Quantum computers can solve problems that would take an ordinary computer millions of years to complete. It would take not thousands, but millions of years to create solutions to complex equations. Google and researchers at the University of California, Santa Barbara (UCSB) have just tackled the latest roadblock that was holding back quantum computing. They created program groups called qubits, which use delicate quantum physics to represent information. They programmed these qubits to identify and prevent calculation errors. Qubits haven't actually prevented initial bit-flip errors, but they prevent the mistake from derailing a calculation.

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Xiaomi unveils low-priced Yi action camera at MWC 2015

Xiaomi unveils low-priced Yi action camera at MWC 2015

If you've ever wanted a GoPro but couldn't part with the cash, then this may be your chance. Chinese company Xiaomi just unveiled their newest action-ready camera at MWC2015. Xiaomi's Yi camera will retail for only $64 USD, which is less than half the price of GoPro's basic Hero model which sells for $130 USD. It offers better technical specs than the GoPro Hero, but it is lacking in other respects. We'll take a look at they compare, and if we can even get our hands on a Yi cam stateside.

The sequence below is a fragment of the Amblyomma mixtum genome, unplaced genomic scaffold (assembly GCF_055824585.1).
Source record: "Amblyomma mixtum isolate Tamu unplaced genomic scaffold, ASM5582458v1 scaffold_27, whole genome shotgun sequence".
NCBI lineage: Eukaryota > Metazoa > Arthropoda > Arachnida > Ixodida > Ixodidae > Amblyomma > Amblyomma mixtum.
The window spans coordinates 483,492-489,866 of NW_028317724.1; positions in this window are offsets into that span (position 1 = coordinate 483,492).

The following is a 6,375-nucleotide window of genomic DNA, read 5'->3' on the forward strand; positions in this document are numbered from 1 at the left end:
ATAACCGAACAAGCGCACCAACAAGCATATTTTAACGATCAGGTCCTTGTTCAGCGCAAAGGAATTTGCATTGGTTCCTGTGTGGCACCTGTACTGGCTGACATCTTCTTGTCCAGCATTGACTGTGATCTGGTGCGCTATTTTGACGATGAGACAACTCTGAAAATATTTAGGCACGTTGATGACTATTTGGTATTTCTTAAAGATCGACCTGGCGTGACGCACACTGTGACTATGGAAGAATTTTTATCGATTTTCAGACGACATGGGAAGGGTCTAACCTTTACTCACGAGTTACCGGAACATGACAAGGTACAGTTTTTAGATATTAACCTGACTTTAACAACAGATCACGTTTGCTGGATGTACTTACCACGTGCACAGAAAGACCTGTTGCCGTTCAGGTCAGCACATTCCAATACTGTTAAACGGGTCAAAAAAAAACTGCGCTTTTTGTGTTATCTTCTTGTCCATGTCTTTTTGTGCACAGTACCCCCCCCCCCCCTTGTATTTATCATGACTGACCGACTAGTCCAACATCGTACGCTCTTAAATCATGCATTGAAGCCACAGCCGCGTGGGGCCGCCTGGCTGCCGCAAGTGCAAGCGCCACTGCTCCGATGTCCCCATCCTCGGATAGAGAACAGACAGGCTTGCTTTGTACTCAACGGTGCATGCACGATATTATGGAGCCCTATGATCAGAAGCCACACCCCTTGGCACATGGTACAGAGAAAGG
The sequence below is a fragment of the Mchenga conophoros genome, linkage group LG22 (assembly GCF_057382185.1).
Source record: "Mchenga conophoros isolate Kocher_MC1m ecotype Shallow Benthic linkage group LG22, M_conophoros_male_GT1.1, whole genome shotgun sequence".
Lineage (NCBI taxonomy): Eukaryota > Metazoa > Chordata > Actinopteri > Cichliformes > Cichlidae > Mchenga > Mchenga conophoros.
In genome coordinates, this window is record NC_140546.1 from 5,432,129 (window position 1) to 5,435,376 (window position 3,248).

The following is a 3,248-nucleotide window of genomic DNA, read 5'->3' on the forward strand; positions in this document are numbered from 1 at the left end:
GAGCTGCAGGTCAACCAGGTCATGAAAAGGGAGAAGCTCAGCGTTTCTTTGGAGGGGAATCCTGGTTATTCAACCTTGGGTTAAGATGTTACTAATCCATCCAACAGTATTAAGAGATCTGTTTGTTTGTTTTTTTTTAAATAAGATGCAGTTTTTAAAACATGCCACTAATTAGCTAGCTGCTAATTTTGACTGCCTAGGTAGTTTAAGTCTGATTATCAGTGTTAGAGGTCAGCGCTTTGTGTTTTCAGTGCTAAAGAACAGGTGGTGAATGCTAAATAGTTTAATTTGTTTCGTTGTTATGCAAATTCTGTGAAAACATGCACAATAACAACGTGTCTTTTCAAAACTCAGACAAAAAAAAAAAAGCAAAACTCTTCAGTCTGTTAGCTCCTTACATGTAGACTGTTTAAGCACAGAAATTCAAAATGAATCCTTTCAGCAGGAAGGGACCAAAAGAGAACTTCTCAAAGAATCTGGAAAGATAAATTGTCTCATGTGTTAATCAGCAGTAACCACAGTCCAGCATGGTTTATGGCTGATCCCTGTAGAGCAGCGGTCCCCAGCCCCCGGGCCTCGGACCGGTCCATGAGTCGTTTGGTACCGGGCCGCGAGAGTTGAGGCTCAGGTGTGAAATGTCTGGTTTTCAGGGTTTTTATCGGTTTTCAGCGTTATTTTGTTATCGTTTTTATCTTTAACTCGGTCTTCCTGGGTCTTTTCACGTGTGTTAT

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Apple Watch’s Power Reserve feature combats short battery life

Apple Watch’s Power Reserve feature combats short battery life

The Apple Watch is the most buzzed about wearable to hit the market in a long time, and not all of the buzz is good. We've shared some of th earlier rumblings about the Apple Watch's short battery life. Now we are hearing news of a new feature called Power Reserve, which could be a battery-saving mode that lets the Apple Watch run on low energy while only displaying the time.

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Sony ends maintenance for its iconic Aibo robot dog

Sony ends maintenance for its iconic Aibo robot dog

Sony's robot dog, Aibo, is the seminal pet robot of the early 21st century. A new version hasn't been released in almost ten years, but that hasn't stopped collectors from clamoring for the Aibo. Models sold for almost $2000 USD, so the robot dog wasn't really ever accessible by the everyday consumer. Despite its elite following, Sony has officially announced they will no longer offer support for the Aibo. They will no longer offer any maintenance, so users may have to turn to online support forums for new ways to keep their Aibo robot dogs in service.